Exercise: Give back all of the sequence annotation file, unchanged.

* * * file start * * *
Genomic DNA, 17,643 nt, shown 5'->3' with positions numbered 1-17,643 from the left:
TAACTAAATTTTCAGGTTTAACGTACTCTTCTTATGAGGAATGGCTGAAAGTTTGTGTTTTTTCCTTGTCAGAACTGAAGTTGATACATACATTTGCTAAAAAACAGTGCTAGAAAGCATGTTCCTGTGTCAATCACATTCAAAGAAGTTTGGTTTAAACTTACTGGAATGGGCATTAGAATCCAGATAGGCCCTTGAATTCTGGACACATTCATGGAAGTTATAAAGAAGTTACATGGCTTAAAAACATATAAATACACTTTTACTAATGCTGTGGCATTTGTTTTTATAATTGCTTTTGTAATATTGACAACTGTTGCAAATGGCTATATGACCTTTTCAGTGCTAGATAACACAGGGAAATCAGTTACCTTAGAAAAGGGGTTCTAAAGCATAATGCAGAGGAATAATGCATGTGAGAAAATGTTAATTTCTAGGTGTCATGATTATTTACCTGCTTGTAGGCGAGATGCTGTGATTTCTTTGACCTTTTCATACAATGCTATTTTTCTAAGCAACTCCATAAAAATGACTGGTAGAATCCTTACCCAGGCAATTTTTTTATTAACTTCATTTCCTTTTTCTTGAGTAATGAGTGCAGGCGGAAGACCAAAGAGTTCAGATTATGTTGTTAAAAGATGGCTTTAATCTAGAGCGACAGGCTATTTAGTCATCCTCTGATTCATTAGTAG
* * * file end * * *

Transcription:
Genomic DNA, 17,643 nt, shown 5'->3' with positions numbered 1-17,643 from the left:
TAACTAAATTTTCAGGTTTAACGTACTCTTCTTATGAGGAATGGCTGAAAGTTTGTGTTTTTTCCTTGTCAGAACTGAAGTTGATACATACATTTGCTAAAAAACAGTGCTAGAAAGCATGTTCCTGTGTCAATCACATTCAAAGAAGTTTGGTTTAAACTTACTGGAATGGGCATTAGAATCCAGATAGGCCCTTGAATTCTGGACACATTCATGGAAGTTATAAAGAAGTTACATGGCTTAAAAACATATAAATACACTTTTACTAATGCTGTGGCATTTGTTTTTATAATTGCTTTTGTAATATTGACAACTGTTGCAAATGGCTATATGACCTTTTCAGTGCTAGATAACACAGGGAAATCAGTTACCTTAGAAAAGGGGTTCTAAAGCATAATGCAGAGGAATAATGCATGTGAGAAAATGTTAATTTCTAGGTGTCATGATTATTTACCTGCTTGTAGGCGAGATGCTGTGATTTCTTTGACCTTTTCATACAATGCTATTTTTCTAAGCAACTCCATAAAAATGACTGGTAGAATCCTTACCCAGGCAATTTTTTTATTAACTTCATTTCCTTTTTCTTGAGTAATGAGTGCAGGCGGAAGACCAAAGAGTTCAGATTATGTTGTTAAAAGATGGCTTTAATCTAGAGCGACAGGCTATTTAGTCATCCTCTGATTCATTAGTAG